Just make sure all your fuel lines are not close to the ground, to pick up heat from the tarmac. Then also anything close to engine heat will make fuel boil in that area. If you can insulate all the fuel lines with cheap plumbers insulation. If that works then use some nice insulation...its not a easy cure, again only my 2 cents


reinventingben reinventingben
New User | Posts: 7 | Joined: 05/12
Posted: 06/21/12
07:20 PM

Hi All,

Its been awhile, but finally found the time to start digging around....

I have come across a slow stretch in work, so decided I would attempt my first rebuild on a motor.

After fiddling with all the much appreciated suggestions I noticed something very peculiar: the radiator remained under pressure LONG after the car had been shut off. Like days. A little research suggested a head gasket leak. I have long wondered what has been done to the motor as far as upgrades go, so it has given me an excuse to tear it down. I've wanted to spice up the engine bay anyway, so with it empty tis the time.

Since I haven't yet purchased the equipment necessary to fully pull the engine, I have been pulling off what I can. I am down to the block on the top end.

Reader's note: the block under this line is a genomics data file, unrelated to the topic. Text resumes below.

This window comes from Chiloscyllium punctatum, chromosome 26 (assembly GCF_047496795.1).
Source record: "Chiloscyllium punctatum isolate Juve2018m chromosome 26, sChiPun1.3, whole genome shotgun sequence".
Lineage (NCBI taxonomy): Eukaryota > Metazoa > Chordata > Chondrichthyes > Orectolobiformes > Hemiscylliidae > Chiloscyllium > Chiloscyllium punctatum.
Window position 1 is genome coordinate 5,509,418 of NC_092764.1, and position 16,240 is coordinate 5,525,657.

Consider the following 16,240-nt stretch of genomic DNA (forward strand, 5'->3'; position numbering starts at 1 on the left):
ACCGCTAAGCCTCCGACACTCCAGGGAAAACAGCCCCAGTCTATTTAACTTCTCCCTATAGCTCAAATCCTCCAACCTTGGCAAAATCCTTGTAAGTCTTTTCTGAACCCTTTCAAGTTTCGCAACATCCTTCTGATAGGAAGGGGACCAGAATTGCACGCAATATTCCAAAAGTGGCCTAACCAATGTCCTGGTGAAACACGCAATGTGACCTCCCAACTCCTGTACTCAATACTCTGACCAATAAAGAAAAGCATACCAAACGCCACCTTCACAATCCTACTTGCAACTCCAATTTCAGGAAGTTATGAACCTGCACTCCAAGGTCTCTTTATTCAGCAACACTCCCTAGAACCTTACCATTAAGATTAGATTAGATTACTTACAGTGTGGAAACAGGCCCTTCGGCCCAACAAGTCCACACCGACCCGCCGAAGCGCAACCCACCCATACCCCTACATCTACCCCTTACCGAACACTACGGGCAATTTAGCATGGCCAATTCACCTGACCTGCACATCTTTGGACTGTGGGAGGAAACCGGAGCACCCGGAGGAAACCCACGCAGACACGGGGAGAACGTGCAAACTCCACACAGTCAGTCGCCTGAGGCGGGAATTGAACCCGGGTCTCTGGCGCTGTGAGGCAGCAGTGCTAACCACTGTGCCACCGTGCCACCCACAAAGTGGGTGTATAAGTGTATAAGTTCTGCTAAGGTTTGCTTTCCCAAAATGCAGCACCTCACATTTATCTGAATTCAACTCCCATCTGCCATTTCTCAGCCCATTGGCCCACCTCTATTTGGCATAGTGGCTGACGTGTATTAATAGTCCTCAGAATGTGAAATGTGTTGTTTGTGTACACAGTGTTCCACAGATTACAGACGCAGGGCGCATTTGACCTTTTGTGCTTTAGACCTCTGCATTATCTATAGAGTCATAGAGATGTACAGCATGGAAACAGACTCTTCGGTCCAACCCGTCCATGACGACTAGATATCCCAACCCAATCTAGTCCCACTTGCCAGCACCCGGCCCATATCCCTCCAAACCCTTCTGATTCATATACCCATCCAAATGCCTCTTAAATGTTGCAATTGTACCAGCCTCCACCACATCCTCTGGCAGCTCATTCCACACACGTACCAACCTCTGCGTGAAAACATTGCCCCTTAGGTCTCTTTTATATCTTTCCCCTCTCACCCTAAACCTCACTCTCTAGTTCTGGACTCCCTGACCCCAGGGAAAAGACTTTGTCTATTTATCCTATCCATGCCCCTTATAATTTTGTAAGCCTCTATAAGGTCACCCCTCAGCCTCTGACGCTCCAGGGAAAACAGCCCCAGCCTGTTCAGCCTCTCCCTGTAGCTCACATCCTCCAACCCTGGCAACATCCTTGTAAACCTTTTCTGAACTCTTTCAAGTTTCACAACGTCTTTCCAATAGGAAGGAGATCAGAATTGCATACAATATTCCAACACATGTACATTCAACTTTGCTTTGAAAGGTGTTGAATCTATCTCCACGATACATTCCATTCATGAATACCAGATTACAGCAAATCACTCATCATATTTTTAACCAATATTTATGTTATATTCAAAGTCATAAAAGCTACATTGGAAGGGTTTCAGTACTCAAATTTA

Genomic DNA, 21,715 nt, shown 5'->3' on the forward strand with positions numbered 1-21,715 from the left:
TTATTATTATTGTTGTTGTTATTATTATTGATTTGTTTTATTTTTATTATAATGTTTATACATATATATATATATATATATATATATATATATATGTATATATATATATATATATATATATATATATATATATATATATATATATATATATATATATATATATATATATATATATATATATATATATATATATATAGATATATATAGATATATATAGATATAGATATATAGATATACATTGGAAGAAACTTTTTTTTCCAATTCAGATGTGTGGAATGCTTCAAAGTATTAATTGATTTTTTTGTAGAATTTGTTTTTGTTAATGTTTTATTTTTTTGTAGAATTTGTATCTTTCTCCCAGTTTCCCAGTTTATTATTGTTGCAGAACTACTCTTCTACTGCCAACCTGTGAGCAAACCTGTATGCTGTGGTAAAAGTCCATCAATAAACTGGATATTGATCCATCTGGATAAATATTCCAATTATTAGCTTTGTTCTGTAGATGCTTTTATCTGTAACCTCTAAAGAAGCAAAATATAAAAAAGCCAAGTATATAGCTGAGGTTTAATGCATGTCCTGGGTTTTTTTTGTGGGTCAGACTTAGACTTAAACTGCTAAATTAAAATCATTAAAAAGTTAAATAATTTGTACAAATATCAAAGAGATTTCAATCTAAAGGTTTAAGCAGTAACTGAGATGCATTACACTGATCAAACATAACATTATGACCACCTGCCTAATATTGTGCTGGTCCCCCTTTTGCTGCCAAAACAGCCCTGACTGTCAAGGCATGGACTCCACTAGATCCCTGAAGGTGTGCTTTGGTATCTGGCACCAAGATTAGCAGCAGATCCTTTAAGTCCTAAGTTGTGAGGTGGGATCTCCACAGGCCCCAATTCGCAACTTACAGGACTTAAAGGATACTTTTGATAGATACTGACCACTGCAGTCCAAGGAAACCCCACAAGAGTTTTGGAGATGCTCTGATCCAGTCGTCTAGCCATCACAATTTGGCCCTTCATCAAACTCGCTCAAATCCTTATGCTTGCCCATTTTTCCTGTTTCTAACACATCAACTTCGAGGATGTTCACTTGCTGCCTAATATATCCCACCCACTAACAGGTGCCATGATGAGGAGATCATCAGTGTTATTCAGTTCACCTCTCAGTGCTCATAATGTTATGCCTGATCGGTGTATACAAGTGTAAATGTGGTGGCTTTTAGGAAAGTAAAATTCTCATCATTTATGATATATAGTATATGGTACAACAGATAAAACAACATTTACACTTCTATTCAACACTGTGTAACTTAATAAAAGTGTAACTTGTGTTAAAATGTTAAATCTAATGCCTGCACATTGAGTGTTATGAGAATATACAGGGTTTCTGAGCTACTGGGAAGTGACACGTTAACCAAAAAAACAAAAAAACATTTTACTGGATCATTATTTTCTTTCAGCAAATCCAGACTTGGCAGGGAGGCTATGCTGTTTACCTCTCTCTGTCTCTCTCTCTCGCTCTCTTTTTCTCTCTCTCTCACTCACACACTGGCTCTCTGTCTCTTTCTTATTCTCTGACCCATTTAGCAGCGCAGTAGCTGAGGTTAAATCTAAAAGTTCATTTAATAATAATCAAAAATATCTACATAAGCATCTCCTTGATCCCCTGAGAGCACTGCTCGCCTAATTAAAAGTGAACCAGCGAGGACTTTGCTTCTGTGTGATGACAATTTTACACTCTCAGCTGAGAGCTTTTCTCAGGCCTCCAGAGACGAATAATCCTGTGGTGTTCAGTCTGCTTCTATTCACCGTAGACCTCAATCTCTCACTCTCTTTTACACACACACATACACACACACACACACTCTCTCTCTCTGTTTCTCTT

Top of the pistons are BLACK? Any reason to worry?

Bottom side of intake manifold in one section is BLACK. Worry?

Passageways in the cylinder heads were clogged with gunk, which I suspect may build up normally over a given period of time. On the back end, 7 and 8, there is a build up of a white chalky substance in what I'm guessing is the coolant passage ways. Worry?

I have been taking photos, so I can post them if you guys think they will be helpful.

Plan on making some upgrades while I'm "in there." Def a water pump, new headers, camshaft?, new pistons if it needs to be bored.

Thank you guys. I am really new to this depth of work, but am excited.  

waynep71222 waynep71222
Enthusiast | Posts: 448 | Joined: 03/12
Posted: 06/21/12
09:19 PM

cooling system holding pressure for a LONG time is perfect...

there is a lot of issues with older chevy motors .. sometimes they can be fixed.. sometimes overhauls...


i like to figure out the issues before i tear it down..